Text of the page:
1832 ENGLISH POETRY 1579-1830: SPENSER AND THE TRADITION

Oliver Goldsmith

John Taylor Esq., in Records of my Life (1832) 1:107-09.



DR. OLIVER GOLDSMITH. This pleasing, if not great poet and admirable prose writer, I never knew. He may be said to have died before my time, but not before I had begun to turn my attention towards literary pursuits. I once volunteered the delivery of a letter to him in the Temple, from a friend of my father, in order to have a chance of seeing his person; but he either was not at home, or thought it prudent to deny himself even to a boy, as his circumstances were probably quite poetical. My old friend Mr. Cooke, the barrister, who brought letters to him from Cork, in the year 1766, used to speak of his benevolence and simplicity in the highest terms.

Goldsmith's life and character are so well known to the world, that it would be wasting time to enter on particulars. I shall therefore content myself with relating one anecdote, as it marks his character and has not been printed. Mr. Cooke had engaged to meet a party at Marylebone-gardens. He had cash enough to pay for admission, but not for the necessity of coach-hire and the casualty of a supper. He therefore applied to his friend Goldsmith for the loan of a guinea. Poor Goldsmith was in the same Parnassian predicament, but undertook to borrow the sum of a friend, and to bring it to Cooke before he departed for the gardens. Cooke waited in expectation to the last moment that allowed him a chance of witnessing the entertainments of the place, but no Goldsmith appeared. He therefore trusted to fortune, and sallied forth. Meeting some hospitable Irish countrymen at the place, he partook of a good supper, and did not return to his chambers till five in the morning. Finding some difficulty in opening his door, he stooped to remove the impediment, and found it was the guinea that Goldsmith had borrowed for him, wrapped in paper, which he had attempted to thrust under the door, not observing the hole in the letter-box, obvious to everybody else. Cooke thanked him in the course of the day, but observed that he ought not to have exposed the sum to such danger in so critical a state of their finances, as the laundress, coming early in the morning, or any casual stranger, might have seized the precious deposit. At what time Goldsmith had left the money, he could not recollect; but he might naturally have thought that he brought it too late, as Cooke had left the chambers. In answer to Cooke's observation as to the danger of losing the guinea, he said, "In truth, my dear fellow, I did not think of that." The fact is, he probably thought of nothing but serving a friend.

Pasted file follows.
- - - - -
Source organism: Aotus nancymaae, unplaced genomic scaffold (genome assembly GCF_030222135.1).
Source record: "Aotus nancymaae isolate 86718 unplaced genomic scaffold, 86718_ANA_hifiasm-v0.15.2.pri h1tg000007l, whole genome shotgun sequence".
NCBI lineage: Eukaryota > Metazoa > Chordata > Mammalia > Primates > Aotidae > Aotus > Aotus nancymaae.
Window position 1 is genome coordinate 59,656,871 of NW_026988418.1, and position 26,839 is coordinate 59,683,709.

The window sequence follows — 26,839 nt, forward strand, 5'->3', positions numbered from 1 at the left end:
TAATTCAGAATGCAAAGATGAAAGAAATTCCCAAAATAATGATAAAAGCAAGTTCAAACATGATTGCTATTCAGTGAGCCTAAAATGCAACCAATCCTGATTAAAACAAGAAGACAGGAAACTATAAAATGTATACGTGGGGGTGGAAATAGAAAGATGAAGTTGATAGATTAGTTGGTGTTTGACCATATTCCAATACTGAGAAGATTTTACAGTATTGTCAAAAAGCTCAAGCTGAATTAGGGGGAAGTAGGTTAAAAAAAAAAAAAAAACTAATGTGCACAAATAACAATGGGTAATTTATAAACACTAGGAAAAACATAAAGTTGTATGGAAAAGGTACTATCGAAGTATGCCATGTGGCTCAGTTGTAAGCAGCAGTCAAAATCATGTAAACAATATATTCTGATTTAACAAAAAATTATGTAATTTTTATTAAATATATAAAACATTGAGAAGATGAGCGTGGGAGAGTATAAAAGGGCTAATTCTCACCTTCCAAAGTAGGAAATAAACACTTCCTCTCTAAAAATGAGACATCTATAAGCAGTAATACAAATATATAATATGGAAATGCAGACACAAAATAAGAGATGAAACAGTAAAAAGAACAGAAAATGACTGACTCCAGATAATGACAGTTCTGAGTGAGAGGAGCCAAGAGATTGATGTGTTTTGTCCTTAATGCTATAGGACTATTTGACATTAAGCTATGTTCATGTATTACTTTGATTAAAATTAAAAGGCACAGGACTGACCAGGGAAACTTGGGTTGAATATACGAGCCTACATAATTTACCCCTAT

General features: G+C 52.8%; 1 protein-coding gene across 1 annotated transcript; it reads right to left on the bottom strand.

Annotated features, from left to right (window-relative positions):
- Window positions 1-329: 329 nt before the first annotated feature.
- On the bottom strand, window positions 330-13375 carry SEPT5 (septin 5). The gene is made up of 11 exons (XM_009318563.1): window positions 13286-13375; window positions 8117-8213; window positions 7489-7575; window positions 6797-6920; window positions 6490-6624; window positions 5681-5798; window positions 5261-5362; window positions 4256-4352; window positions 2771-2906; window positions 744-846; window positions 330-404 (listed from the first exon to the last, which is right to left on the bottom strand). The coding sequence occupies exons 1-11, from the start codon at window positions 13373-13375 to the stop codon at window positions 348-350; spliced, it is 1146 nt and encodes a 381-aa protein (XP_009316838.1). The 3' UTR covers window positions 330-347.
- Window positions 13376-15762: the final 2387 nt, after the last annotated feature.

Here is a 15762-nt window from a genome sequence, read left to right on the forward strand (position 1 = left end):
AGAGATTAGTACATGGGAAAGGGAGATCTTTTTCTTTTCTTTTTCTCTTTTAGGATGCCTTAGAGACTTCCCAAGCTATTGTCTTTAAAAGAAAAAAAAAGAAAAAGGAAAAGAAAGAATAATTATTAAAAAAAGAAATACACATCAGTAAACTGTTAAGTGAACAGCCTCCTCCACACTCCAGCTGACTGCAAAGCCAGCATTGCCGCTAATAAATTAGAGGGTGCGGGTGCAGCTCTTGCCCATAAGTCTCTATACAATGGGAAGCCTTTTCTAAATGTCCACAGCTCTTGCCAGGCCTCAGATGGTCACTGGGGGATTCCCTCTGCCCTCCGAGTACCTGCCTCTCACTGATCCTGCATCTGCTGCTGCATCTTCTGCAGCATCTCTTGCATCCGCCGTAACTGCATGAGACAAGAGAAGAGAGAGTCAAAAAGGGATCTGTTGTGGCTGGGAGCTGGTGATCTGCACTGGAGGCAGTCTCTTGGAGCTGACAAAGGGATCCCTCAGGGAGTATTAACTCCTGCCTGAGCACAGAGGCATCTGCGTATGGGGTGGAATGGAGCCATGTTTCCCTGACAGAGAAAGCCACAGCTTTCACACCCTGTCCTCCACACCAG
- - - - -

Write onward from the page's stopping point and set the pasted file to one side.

Goldsmith in the midst of all his luxuriant playfulness, was easily put out of countenance. The Miss Clara Brooke, whom I have mentioned before as one of my earliest and dearest playmates, who lived some time in my father's family, being once annoyed at a masquerade by the noisy gaiety of Goldsmith, who laughed heartily at some of the jokes with which he assailed her, was induced in answer to repeat his own line in The Deserted Village, "And the loud laugh which spoke the vacant mind." Goldsmith was quite abashed at the application, and retired, as if by the word vacant he rather meant barren, than free from care. Dr. Johnson wrote the prologue to Goldsmith's comedy of The Good-natured Man, to which comedy the public have never done justice. In the copy of this prologue which appeared in the Public Advertiser, in 1769, the following couplet was inserted,

Amidst the toils of this returning year,
When senators and nobles learn to fear;

but it was omitted in the copy which accompanied the play, either from Goldsmith's or Johnson's caution, but probably the former. Johnson, mentioning the author in the prologue, had styled him "our little bard," but the pride of Goldsmith revolted at this epithet, and it was changed to "anxious."